Detectives investigating serious violence following loyalist parades on July 12 have arrested 114 people.
The Police Service of Northern Ireland (PSNI) said officers from its Operation Titan team had charged 82 people with a range of public order offences. Fifteen others have been reported to the Public Prosecution Service.
The arrests are all connected to disturbances in north and east Belfast on July 12.
Detective Superintendent Sean Wright, who is leading the hunt for suspected troublemakers, said the investigation has received strong public support.
"It is vital that we all send out a message to those involved in public disorder that such behaviour will not be tolerated. Those who break the law must face consequences for their actions. They will be dealt with appropriately and proportionately through the criminal justice system," he said.
Dozens of police officers were hurt when trouble flared following a number of annual Orange Order parades in Belfast. A massive security operation was put in place to prevent Orangemen from walking on a contested stretch of the Crumlin Road in the north of the city after a ruling by the Parades Commission adjudication body.
During the violence officers were hit with missiles including bricks, fireworks and heavy masonry launched by a drunken mob, some of whom were wearing Orange sashes.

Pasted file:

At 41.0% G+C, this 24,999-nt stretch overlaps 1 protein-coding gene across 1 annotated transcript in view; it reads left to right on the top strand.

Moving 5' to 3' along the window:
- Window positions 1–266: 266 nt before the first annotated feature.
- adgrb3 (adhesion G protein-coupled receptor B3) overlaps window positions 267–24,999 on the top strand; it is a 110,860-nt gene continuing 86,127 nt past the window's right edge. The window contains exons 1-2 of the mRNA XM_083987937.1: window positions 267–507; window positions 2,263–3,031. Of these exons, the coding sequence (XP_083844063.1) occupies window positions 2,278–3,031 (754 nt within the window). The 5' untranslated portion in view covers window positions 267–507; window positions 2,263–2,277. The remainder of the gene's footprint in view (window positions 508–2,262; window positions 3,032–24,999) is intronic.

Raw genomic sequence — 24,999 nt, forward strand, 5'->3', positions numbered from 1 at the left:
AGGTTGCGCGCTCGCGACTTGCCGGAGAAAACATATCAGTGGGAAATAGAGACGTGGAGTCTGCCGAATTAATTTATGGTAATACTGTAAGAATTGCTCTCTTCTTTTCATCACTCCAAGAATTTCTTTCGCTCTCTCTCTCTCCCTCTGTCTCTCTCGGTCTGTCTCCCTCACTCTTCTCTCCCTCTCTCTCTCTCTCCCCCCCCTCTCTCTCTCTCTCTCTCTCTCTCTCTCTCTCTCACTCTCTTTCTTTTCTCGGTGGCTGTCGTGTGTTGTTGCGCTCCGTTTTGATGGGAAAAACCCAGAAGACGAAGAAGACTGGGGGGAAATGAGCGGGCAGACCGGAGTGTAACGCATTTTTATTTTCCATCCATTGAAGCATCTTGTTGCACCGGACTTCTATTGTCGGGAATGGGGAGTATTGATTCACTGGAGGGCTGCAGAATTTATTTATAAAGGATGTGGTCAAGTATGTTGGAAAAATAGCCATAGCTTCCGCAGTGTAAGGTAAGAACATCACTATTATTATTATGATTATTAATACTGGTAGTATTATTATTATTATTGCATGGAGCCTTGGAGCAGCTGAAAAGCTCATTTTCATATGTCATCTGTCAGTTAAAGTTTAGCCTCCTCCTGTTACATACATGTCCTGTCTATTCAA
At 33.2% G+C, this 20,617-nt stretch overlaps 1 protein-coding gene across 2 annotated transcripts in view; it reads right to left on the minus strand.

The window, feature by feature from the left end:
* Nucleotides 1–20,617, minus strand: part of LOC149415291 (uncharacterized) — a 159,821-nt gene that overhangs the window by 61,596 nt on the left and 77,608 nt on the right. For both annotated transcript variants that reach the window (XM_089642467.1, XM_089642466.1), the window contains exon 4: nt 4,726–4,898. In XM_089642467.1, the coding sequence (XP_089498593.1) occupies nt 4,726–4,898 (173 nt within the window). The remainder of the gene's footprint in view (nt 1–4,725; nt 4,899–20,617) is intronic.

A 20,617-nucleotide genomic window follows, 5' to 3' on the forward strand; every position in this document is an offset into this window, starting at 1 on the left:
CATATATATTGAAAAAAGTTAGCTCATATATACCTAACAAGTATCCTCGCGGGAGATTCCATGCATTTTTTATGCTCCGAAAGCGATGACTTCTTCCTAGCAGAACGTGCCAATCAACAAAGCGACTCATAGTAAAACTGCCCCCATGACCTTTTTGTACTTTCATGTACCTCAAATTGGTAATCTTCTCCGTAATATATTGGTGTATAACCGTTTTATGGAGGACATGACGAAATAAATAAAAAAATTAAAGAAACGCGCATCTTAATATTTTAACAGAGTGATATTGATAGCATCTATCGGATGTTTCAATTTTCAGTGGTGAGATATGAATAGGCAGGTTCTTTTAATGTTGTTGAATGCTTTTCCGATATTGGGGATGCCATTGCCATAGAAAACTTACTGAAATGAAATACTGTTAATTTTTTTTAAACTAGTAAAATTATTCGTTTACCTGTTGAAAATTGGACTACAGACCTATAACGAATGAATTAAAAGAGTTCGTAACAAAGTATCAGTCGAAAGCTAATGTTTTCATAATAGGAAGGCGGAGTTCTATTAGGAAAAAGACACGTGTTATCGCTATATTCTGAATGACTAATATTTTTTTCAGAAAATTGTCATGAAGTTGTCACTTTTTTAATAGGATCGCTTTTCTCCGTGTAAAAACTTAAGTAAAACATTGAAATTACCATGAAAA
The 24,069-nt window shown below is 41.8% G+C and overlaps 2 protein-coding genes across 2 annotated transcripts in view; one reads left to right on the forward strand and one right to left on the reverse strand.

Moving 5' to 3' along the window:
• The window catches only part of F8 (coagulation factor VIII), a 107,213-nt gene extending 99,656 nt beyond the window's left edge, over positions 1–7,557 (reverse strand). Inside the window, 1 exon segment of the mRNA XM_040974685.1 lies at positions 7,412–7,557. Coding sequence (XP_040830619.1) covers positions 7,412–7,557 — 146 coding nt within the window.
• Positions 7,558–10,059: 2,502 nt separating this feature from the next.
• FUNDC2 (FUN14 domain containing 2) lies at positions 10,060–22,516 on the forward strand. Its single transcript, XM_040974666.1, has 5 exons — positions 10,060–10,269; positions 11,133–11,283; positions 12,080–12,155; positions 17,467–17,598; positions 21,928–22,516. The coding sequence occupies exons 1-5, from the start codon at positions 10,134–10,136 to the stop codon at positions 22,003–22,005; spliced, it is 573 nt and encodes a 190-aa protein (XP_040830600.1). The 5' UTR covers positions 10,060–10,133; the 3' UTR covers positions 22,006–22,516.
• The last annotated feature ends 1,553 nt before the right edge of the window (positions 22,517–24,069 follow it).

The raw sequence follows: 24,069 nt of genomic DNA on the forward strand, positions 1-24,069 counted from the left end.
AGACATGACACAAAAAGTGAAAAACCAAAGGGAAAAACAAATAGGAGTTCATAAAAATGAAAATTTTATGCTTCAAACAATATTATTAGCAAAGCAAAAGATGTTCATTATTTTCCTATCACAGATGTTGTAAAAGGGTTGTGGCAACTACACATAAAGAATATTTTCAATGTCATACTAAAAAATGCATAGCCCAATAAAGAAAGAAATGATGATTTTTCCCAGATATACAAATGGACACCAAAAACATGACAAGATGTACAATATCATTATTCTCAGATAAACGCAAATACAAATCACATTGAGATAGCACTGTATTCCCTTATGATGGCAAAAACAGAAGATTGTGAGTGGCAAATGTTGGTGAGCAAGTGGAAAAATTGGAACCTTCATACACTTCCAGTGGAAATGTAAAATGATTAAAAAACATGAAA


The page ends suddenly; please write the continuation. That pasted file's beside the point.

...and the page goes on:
Police also clashed with loyalists in the lower Newtownards Road area of east Belfast.
The PSNI said they were investigating a range of offences including the attempted murder of police officers, blast bomb attacks on police, hijackings, rioting, breaches of the Parades Commission determination and unlawful protests.
They have appealed for anyone with information to come forward and have released images of 22 people they are keen to speak to.
The senior detective added: "There are people out there who will know the identity of these 22 people who I am looking to speak to. I am confident that those people will come forward with that information.
"I would ask anyone who believes one of the images is of them to contact us immediately in order to help us with our enquiries."
During a meeting of the Northern Ireland Policing Board earlier today it was revealed that more than £15 million has been spent since April on policing parades, protests and associated disorder. A total of £14 million was used over a 21-day period in July - £2.3 million on the Twelfth alone.
Police said 689 officers have been injured since July last year, and 18 remain on sick leave.